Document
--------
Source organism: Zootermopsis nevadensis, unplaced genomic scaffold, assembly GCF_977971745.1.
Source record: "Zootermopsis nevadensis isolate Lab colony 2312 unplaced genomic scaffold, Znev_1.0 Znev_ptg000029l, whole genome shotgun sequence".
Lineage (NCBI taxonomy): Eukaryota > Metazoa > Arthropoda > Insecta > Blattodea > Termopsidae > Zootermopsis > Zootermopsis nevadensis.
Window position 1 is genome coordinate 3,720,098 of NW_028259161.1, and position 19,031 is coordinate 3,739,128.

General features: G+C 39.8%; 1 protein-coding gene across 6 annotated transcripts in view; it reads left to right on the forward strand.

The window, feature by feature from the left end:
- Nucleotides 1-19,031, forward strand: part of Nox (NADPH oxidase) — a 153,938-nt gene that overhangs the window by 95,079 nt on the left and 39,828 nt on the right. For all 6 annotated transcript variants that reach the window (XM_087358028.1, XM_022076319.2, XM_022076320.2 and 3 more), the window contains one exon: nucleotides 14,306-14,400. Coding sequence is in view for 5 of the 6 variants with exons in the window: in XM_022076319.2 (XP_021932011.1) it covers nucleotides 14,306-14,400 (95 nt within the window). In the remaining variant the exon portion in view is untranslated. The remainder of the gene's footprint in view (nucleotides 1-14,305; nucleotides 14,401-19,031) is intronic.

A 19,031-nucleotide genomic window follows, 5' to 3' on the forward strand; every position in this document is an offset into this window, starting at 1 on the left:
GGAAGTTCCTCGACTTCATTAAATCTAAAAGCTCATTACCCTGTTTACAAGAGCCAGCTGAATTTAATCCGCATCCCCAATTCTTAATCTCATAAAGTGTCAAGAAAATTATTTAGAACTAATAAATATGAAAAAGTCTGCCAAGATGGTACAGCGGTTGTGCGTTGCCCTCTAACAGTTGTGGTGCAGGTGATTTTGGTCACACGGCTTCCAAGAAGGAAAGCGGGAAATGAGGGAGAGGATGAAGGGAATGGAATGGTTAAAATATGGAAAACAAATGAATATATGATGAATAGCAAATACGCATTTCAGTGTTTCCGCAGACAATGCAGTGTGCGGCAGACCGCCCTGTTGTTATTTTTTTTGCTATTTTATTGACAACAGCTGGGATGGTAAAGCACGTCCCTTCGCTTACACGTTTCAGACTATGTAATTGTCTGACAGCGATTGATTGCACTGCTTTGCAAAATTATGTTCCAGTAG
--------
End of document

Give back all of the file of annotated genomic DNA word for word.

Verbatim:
Source organism: Zootermopsis nevadensis, unplaced genomic scaffold, assembly GCF_977971745.1.
Source record: "Zootermopsis nevadensis isolate Lab colony 2312 unplaced genomic scaffold, Znev_1.0 Znev_ptg000029l, whole genome shotgun sequence".
Lineage (NCBI taxonomy): Eukaryota > Metazoa > Arthropoda > Insecta > Blattodea > Termopsidae > Zootermopsis > Zootermopsis nevadensis.
Window position 1 is genome coordinate 3,720,098 of NW_028259161.1, and position 19,031 is coordinate 3,739,128.

General features: G+C 39.8%; 1 protein-coding gene across 6 annotated transcripts in view; it reads left to right on the forward strand.

The window, feature by feature from the left end:
- Nucleotides 1-19,031, forward strand: part of Nox (NADPH oxidase) — a 153,938-nt gene that overhangs the window by 95,079 nt on the left and 39,828 nt on the right. For all 6 annotated transcript variants that reach the window (XM_087358028.1, XM_022076319.2, XM_022076320.2 and 3 more), the window contains one exon: nucleotides 14,306-14,400. Coding sequence is in view for 5 of the 6 variants with exons in the window: in XM_022076319.2 (XP_021932011.1) it covers nucleotides 14,306-14,400 (95 nt within the window). In the remaining variant the exon portion in view is untranslated. The remainder of the gene's footprint in view (nucleotides 1-14,305; nucleotides 14,401-19,031) is intronic.

A 19,031-nucleotide genomic window follows, 5' to 3' on the forward strand; every position in this document is an offset into this window, starting at 1 on the left:
GGAAGTTCCTCGACTTCATTAAATCTAAAAGCTCATTACCCTGTTTACAAGAGCCAGCTGAATTTAATCCGCATCCCCAATTCTTAATCTCATAAAGTGTCAAGAAAATTATTTAGAACTAATAAATATGAAAAAGTCTGCCAAGATGGTACAGCGGTTGTGCGTTGCCCTCTAACAGTTGTGGTGCAGGTGATTTTGGTCACACGGCTTCCAAGAAGGAAAGCGGGAAATGAGGGAGAGGATGAAGGGAATGGAATGGTTAAAATATGGAAAACAAATGAATATATGATGAATAGCAAATACGCATTTCAGTGTTTCCGCAGACAATGCAGTGTGCGGCAGACCGCCCTGTTGTTATTTTTTTTGCTATTTTATTGACAACAGCTGGGATGGTAAAGCACGTCCCTTCGCTTACACGTTTCAGACTATGTAATTGTCTGACAGCGATTGATTGCACTGCTTTGCAAAATTATGTTCCAGTAG